This is because the antiseptic wiped out a host of bacteria — and we now know this level of cleanliness, outside of treating certain oral conditions, isn’t healthy.

The healthier your oral microbiome, the healthier your gut microbes. That’s because the right mouth microbes also act as a bodyguard for your gut. They’re primed to kill disease-causing pathogens, preventing them entering your digestive tract.

So how can you nourish your oral microbiota? Not surprisingly there are probiotic products being developed to do just that.

A study published in the Journal of Clinical Periodontology in 2013, involving 30 people, found that a probiotic lozenge (with the bacteria Lactobacillus reuteri), used twice daily, in conjunction with scaling reduced the growth of Porphyromonas gingivalis bacteria that cause severe gum disease, compared to just having scaling.

Separately, taking omega-3 supplements has a positive effect on the same condition, thanks to their anti-inflammatory effect, according to research by the Medical University of Lodz, Poland, in 2020.

Meanwhile, evidence from Shahed University in Iran showed drinking green tea daily for six weeks reduced symptoms of gum disease. Green tea is anti-inflammatory and contains powerful polyphenols called catechins, which nourish both your gut and oral microbiota.

Along with good oral hygiene, there are other simple, but important, dietary steps you can take to bring balance to your oral microbiota. Reducing foods high in added sugar deprives the cavity-causing bacteria of what they need to produce that damaging acid. When you do have sweet stuff — chocolate is a regular for me — rinse your mouth with water afterwards.

However, that’s not the only reason to limit added sugar. A recent review of studies, published in the journal Clinical and Experimental Dental Research, found that people with sugar-rich diets were more likely to have an imbalance of the oral microbiota and less diverse microbes.

And just like our gut microbiota, diversity is a marker of health, essentially because there are more microbes to keep each other (the bad ones included) in check.

Feed your oral microbes with the food they need to perform at their peak. What makes this easy is that these are the same foods your gut microbes love — prebiotic fibre from a variety of plant foods.

For optimum diversity, aim for at least 30 different plants each week. Remember that’s not just vegetables and fruit: nuts, seeds, wholegrains, legumes, soya products (tofu, miso, tempeh), herbs and spices, even tea and coffee all count.

When it comes to fruit, go for your two pieces each day, but just like all sweet food, be sure to rinse your mouth with water after eating.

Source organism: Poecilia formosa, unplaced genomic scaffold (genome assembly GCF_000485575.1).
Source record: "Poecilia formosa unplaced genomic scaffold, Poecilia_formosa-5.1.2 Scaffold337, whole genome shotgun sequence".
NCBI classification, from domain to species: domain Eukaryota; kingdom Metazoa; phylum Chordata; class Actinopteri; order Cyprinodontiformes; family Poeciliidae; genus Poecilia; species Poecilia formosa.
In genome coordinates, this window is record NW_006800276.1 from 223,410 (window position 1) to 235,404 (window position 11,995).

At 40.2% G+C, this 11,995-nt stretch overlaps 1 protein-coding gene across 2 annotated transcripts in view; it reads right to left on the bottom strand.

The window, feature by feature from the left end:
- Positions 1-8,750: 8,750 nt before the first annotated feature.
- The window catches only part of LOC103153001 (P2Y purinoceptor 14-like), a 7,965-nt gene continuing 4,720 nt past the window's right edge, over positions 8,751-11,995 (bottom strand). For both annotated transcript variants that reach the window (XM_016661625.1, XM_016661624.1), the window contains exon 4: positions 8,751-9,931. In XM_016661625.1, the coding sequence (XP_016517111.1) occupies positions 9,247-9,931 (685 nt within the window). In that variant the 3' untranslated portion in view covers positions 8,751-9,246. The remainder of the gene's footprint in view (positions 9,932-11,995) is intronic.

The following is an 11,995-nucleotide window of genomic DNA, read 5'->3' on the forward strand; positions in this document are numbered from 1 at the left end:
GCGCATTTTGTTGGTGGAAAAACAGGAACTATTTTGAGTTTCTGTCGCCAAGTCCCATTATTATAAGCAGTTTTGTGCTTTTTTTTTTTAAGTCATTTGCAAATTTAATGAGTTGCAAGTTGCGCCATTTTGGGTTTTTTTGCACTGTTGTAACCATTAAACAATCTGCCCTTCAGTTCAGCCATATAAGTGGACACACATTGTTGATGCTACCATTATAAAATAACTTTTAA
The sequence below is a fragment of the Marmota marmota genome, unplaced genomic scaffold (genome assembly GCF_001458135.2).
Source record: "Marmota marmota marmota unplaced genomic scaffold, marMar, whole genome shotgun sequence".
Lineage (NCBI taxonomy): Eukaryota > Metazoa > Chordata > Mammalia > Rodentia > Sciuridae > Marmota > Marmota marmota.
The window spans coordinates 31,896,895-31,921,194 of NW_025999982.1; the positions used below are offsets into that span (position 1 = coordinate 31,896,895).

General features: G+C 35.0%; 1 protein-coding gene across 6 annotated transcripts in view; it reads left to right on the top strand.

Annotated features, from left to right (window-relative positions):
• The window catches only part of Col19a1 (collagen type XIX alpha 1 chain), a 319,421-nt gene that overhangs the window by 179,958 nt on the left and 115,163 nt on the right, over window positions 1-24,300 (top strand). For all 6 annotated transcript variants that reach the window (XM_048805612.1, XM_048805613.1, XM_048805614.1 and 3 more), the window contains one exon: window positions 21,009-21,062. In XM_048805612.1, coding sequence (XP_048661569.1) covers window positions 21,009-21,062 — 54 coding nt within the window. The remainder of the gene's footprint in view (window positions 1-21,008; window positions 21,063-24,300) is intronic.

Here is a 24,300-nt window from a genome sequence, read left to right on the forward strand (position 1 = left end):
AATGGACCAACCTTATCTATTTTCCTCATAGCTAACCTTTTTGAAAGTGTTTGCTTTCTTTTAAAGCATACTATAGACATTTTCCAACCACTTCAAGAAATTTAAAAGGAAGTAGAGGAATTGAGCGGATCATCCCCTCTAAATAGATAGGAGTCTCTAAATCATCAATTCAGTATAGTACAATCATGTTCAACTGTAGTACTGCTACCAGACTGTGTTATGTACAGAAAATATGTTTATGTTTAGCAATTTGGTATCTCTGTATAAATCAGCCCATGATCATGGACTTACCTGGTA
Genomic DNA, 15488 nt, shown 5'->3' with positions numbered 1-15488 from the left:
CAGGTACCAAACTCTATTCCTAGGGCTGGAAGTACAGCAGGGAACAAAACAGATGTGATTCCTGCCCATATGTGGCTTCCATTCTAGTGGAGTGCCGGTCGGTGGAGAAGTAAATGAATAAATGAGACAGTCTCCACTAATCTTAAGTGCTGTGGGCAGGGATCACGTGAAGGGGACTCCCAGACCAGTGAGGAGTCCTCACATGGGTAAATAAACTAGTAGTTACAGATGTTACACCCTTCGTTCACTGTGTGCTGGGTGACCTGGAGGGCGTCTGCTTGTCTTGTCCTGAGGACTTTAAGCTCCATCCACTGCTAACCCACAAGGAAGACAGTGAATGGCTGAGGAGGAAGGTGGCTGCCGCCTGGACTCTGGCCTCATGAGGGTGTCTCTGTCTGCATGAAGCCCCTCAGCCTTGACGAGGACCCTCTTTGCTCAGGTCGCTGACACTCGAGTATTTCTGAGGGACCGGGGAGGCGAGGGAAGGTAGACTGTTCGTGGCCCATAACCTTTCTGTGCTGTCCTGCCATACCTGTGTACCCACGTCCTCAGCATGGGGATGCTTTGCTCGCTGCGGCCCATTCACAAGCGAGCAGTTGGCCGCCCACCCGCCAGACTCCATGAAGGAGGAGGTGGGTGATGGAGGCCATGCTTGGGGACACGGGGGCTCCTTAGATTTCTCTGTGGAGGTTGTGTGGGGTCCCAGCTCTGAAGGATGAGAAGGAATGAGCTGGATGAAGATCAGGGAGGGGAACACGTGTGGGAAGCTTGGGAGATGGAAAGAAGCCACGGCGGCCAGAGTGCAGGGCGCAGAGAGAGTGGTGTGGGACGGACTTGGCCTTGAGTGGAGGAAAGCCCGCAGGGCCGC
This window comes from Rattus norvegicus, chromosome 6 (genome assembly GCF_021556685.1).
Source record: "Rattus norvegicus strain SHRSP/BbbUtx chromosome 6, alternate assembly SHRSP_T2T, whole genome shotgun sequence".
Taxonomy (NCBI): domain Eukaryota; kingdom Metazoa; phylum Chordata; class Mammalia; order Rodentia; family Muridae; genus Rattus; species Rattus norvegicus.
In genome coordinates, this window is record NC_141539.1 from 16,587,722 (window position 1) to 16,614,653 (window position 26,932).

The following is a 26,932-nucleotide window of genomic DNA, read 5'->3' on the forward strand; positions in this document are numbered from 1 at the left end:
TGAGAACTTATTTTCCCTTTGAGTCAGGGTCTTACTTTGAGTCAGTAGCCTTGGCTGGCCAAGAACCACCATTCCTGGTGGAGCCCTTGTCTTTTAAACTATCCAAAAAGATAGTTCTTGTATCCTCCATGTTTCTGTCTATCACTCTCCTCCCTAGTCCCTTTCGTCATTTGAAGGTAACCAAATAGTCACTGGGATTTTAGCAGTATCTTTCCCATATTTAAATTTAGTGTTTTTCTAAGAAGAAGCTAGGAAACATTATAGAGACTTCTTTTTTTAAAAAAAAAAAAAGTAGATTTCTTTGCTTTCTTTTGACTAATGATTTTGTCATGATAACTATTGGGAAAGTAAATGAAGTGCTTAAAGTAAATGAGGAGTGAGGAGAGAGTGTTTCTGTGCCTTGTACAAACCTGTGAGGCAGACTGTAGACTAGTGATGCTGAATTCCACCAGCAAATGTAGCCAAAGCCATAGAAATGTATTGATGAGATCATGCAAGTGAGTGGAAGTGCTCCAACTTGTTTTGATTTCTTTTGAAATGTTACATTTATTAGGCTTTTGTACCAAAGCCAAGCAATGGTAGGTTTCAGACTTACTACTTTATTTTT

You could also try a bit more kissing. A 2014 study in the journal Microbiome found that with every passionate kiss (lasting ten seconds), we transfer an average of 80 million bacteria.

Try this: Sesame and kale crisps

A game-changer for all those who are anti-greens, it makes the perfect snack.

Serves 2

1 tsp tahini
1 tsp garlic powder
1 tbsp olive oil
A pinch of sea salt
125g kale, destalked and chopped into pieces
1 tbsp sesame seeds

Preheat the oven to 160c fan/350f/gas mark 4. Place the tahini, garlic, oil, and salt into a large bowl and combine; add the kale and toss to evenly coat it. Sprinkle with sesame seeds.

On two lined baking trays, spread out the kale, minimising overlap. Bake for ten minutes, or until crisp, flip and repeat on the other side for five minutes.

Keep a close eye on the crisps and remove any that start to brown. Allow to cool before tucking in.


My bowel movements are to say the least, irregular. I often take a laxative at night, which works the next day, but then it’s back to periodic visits. Can you recommend anything to assist in regular successful visits?

Joe Miller.

The good news is that there’s plenty that you can do from a diet and lifestyle perspective to help with constipation.

As well as a high-fibre diet and staying well hydrated (at least two litres a day for most people), I’d recommend taking psyllium husk powder (available from most health food stores). Studies suggest that best results are seen with 10g per day (it takes around three weeks to see a full improvement): start with 2.5g, and increase the amount over a few weeks.

It’s also worth talking to your pharmacist about the different types of laxatives available, as they work in different ways (bulking out the stool, or drawing more fluid into the colon, or stimulating the gut muscles).

Some are better than others, but also come with side-effects. Take senna, for example — it’s a popular plant remedy but over time your gut muscles tend to become reliant on it and you may need to take more to see the benefit.